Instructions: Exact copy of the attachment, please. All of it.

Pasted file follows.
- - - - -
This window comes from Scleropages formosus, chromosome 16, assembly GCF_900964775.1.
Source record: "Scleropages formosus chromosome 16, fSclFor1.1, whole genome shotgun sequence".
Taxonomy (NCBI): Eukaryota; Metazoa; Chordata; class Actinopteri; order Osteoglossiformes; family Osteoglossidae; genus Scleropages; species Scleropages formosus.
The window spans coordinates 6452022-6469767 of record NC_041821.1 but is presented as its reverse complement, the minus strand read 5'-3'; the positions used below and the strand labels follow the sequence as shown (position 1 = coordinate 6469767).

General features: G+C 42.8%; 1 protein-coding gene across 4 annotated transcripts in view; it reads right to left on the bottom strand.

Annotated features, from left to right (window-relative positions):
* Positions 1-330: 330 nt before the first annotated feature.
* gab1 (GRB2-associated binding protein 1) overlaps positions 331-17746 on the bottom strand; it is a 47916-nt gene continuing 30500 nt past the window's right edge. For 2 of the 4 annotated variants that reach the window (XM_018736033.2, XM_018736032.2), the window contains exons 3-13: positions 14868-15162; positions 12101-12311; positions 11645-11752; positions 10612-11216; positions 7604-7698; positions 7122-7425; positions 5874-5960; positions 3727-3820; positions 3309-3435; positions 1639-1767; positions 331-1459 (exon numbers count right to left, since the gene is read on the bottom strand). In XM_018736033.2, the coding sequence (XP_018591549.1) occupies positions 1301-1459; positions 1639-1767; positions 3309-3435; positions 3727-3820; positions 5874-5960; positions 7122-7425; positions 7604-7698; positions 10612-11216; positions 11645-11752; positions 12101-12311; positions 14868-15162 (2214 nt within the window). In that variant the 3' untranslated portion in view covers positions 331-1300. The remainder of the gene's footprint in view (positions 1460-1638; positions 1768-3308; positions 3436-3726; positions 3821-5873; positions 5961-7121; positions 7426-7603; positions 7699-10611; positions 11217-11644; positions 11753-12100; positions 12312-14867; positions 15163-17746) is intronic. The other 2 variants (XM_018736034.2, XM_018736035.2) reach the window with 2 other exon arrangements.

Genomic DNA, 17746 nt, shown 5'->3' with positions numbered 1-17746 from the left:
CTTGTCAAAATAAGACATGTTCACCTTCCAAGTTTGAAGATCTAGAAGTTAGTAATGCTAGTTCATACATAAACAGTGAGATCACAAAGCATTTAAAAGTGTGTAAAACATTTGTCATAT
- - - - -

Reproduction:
This window comes from Scleropages formosus, chromosome 16, assembly GCF_900964775.1.
Source record: "Scleropages formosus chromosome 16, fSclFor1.1, whole genome shotgun sequence".
Taxonomy (NCBI): Eukaryota; Metazoa; Chordata; class Actinopteri; order Osteoglossiformes; family Osteoglossidae; genus Scleropages; species Scleropages formosus.
The window spans coordinates 6452022-6469767 of record NC_041821.1 but is presented as its reverse complement, the minus strand read 5'-3'; the positions used below and the strand labels follow the sequence as shown (position 1 = coordinate 6469767).

General features: G+C 42.8%; 1 protein-coding gene across 4 annotated transcripts in view; it reads right to left on the bottom strand.

Annotated features, from left to right (window-relative positions):
* Positions 1-330: 330 nt before the first annotated feature.
* gab1 (GRB2-associated binding protein 1) overlaps positions 331-17746 on the bottom strand; it is a 47916-nt gene continuing 30500 nt past the window's right edge. For 2 of the 4 annotated variants that reach the window (XM_018736033.2, XM_018736032.2), the window contains exons 3-13: positions 14868-15162; positions 12101-12311; positions 11645-11752; positions 10612-11216; positions 7604-7698; positions 7122-7425; positions 5874-5960; positions 3727-3820; positions 3309-3435; positions 1639-1767; positions 331-1459 (exon numbers count right to left, since the gene is read on the bottom strand). In XM_018736033.2, the coding sequence (XP_018591549.1) occupies positions 1301-1459; positions 1639-1767; positions 3309-3435; positions 3727-3820; positions 5874-5960; positions 7122-7425; positions 7604-7698; positions 10612-11216; positions 11645-11752; positions 12101-12311; positions 14868-15162 (2214 nt within the window). In that variant the 3' untranslated portion in view covers positions 331-1300. The remainder of the gene's footprint in view (positions 1460-1638; positions 1768-3308; positions 3436-3726; positions 3821-5873; positions 5961-7121; positions 7426-7603; positions 7699-10611; positions 11217-11644; positions 11753-12100; positions 12312-14867; positions 15163-17746) is intronic. The other 2 variants (XM_018736034.2, XM_018736035.2) reach the window with 2 other exon arrangements.

Genomic DNA, 17746 nt, shown 5'->3' with positions numbered 1-17746 from the left:
CTTGTCAAAATAAGACATGTTCACCTTCCAAGTTTGAAGATCTAGAAGTTAGTAATGCTAGTTCATACATAAACAGTGAGATCACAAAGCATTTAAAAGTGTGTAAAACATTTGTCATAT